Spinal Cord Stimulators
Spinal cord stimulators are devices places in the spinal cord to reduce pain in the body. Patients undergo a trial prior to test the effectiveness of the stimulator. 50% pain reduction or more is considered a successful trial that would be considered for permanent implantation. Certain psychological factors, though rare, can be contraindicated for a stimulator. Also, certain psychological issues that exacerbate pain, such as severe depression or bipolar disorder, could interfere with the accuracy of the trial, and may need to be treated prior to the trial. This could prevent a false negative trial occurring (negative reading when the device was actually effective).
Intrathecal Pain Pumps
Intrathecal pain pumps are devices that deliver a small dose of opioids (usually morphine) into the spinal column. The amount of medication is very small but usually more effective than oral medication as it goes directly to the spine. There is a trial of the pump prior to implantation, just as there is with a stimulator. If the trial is successful, there is a decision to go to implantation. Just as with the stimulator, there are psychological issues that are contraindicated for a pain pump. There is also a greater overdose risk with the pump as oral opioids, benzodiazepines, and alcohol could interact with the intrathecal opioid of the pump and slow a patient’s breathing to a dangerous level. There are also certain psychological factors that may need to be treated prior to the pump trial.
It is standard of care and required by most insurance companies that patients receive a pre-surgical evaluation prior to implantation of these devices. Some physicians have the evaluations prior to the trial and some have them only after a successful trial, depending on preference.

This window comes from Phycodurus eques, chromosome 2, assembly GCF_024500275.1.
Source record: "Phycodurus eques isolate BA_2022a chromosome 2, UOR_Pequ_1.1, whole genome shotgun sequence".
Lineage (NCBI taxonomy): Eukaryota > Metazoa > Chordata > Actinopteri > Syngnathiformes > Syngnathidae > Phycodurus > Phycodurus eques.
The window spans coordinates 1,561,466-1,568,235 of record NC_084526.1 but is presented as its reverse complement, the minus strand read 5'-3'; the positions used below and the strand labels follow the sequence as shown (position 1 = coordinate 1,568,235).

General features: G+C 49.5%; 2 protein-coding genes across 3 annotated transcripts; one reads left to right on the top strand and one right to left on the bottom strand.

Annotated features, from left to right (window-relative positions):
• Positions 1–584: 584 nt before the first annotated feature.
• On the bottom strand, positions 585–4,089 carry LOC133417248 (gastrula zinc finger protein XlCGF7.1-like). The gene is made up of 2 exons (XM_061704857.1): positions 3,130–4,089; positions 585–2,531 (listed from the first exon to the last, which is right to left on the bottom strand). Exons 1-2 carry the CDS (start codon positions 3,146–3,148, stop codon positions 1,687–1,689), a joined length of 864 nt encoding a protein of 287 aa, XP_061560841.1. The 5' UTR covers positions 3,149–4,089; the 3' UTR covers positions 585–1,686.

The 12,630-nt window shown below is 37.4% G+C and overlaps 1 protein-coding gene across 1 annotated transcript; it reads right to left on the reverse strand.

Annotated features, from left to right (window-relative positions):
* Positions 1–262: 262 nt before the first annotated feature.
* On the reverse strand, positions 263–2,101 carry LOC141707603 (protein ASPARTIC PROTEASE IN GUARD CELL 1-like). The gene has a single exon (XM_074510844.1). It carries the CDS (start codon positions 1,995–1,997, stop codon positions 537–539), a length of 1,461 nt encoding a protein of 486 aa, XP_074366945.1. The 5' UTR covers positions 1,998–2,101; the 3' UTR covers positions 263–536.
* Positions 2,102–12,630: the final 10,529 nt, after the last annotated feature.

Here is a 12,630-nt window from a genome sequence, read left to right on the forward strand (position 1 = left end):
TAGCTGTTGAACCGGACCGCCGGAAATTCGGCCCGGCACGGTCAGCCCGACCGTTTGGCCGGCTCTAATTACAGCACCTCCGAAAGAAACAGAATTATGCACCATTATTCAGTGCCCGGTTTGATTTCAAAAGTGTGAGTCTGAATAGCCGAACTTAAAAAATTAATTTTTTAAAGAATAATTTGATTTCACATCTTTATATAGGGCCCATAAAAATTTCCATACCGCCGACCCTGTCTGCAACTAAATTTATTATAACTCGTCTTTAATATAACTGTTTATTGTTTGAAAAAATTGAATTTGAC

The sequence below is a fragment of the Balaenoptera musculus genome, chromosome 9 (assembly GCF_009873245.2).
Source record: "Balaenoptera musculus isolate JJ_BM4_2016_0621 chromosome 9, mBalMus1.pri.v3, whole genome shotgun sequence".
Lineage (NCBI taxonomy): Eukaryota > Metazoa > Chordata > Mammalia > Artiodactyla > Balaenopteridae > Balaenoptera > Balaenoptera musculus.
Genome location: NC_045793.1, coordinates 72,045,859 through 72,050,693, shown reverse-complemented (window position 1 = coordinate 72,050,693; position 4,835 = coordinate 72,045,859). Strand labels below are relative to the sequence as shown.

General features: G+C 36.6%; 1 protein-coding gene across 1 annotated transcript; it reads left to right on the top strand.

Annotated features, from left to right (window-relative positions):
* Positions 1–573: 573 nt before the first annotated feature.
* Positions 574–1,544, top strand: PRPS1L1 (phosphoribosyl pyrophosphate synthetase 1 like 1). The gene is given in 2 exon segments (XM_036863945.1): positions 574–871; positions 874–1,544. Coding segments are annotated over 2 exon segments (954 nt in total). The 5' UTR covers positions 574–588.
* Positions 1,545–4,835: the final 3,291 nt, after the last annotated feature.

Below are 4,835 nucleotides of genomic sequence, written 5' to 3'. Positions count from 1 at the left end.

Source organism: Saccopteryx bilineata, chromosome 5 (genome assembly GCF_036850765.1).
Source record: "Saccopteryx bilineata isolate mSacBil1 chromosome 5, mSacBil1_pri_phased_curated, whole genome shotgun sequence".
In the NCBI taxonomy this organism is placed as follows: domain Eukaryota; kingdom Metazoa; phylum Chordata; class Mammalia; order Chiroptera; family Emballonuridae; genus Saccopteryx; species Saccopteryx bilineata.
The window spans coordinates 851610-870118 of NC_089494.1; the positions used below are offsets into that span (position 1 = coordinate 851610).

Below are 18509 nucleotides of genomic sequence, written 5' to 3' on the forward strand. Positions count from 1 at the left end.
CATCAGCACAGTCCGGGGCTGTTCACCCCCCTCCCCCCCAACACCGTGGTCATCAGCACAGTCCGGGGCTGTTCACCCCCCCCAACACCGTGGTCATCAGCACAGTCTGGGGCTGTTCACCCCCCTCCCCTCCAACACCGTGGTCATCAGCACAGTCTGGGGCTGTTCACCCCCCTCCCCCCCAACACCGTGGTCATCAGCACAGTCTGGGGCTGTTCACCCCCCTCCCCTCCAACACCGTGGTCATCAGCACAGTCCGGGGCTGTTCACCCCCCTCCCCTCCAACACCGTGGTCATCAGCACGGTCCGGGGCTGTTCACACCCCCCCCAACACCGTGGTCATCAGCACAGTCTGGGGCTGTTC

Pre-surgical Spine Evaluation
Spinal surgery can consists of less invasive procedures, such as a micro discectomy, to a multi-level fusion. A psychological spine evaluation could assist in helping determine how well a person would tolerate an invasive spine surgery. There are also certain psychological factors that could limit a person’s successfulness with spine surgery that may need to be treated prior to and/or after surgery.
What to Expect Your Evaluation
For your psychological pre-surgical pump/stimulator evaluation, please bring your ID and insurance card with you. You will meet with a health psychologist for a full clinic interview to go over your pain, medical history, and how the pain is affecting your life. You will also complete a series of psychological tests. These are paper pencil tests in our office and there is no time limit. You may be mailed a packet of these tests prior to your appointment. If you could complete this packet and bring it to your evaluation, it would shorten the length of your appointment. There are other tests that will have to be completed in the office. Some of these tests have general psychological questions that may seem unusual. Please just answer them to your best ability. Please bring your reading glasses. If you have difficulty reading, we have some of tests on audio, or you could have a friend or family member assist you with the completion of the test.
The health psychologist will take the information from talking to you, your psychological testing, and your medical records to compile a psychological pre-surgical pain evaluation. This will include treatment recommendations that will be given to your referring physician.
If treatment is recommended, you will be informed by the health psychologist. Treatment usually consist of standard chronic pain psychology and other assistance if needed (have link to chronic pain)